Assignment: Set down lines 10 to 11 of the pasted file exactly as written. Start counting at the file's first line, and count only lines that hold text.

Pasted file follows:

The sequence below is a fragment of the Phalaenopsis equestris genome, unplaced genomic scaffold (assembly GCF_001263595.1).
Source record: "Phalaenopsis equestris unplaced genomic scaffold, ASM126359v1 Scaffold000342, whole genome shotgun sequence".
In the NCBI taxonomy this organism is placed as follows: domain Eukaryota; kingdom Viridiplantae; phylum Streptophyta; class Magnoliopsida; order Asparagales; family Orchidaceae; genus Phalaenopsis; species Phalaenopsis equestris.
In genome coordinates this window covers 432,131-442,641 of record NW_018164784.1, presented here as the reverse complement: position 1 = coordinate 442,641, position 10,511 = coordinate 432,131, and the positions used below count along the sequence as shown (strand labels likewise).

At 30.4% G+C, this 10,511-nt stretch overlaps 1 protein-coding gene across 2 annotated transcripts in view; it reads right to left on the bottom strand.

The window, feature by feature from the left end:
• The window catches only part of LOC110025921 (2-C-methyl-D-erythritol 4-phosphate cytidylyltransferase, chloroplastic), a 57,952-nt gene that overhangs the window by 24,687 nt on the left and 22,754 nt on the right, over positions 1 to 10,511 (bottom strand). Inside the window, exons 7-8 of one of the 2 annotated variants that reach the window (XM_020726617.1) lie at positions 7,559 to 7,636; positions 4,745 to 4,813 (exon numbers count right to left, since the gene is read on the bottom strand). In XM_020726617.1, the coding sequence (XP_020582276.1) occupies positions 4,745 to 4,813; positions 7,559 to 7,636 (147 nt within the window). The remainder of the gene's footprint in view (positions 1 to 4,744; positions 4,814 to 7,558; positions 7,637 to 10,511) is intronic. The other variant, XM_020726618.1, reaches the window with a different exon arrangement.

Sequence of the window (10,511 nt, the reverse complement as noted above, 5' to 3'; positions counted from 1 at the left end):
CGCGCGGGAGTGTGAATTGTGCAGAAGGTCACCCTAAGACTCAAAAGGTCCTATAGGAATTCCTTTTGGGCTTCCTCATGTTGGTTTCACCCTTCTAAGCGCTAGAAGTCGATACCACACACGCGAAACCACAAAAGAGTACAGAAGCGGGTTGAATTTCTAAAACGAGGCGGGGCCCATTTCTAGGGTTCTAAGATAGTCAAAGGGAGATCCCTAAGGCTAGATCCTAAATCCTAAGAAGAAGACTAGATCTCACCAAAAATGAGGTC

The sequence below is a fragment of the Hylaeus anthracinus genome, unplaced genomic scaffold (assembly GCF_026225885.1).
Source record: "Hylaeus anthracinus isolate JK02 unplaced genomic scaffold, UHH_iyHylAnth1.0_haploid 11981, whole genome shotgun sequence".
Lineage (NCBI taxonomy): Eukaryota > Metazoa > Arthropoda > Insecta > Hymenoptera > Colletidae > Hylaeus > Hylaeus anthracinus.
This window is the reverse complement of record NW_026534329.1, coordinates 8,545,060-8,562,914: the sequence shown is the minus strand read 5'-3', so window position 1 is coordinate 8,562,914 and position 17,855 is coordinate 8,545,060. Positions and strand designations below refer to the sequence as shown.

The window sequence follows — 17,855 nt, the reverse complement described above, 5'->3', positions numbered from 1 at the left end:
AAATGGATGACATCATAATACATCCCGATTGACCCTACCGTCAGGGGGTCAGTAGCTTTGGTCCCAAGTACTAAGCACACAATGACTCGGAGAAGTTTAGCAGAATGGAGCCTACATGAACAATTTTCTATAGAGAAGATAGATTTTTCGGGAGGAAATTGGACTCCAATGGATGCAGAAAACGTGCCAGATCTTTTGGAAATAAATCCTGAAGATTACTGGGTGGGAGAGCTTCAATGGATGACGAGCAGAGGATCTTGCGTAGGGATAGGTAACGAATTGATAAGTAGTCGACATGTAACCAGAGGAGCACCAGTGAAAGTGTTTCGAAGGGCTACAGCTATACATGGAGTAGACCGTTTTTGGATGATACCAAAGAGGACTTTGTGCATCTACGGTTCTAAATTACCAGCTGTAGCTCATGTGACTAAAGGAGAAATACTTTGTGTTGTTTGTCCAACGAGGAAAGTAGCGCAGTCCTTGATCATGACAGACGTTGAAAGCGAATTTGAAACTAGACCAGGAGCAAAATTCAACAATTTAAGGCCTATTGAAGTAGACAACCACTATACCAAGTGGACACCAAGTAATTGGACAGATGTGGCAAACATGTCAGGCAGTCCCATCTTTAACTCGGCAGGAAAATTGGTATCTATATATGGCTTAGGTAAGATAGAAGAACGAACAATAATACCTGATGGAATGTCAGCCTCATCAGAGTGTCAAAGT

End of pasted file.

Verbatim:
The sequence below is a fragment of the Hylaeus anthracinus genome, unplaced genomic scaffold (assembly GCF_026225885.1).
Source record: "Hylaeus anthracinus isolate JK02 unplaced genomic scaffold, UHH_iyHylAnth1.0_haploid 11981, whole genome shotgun sequence".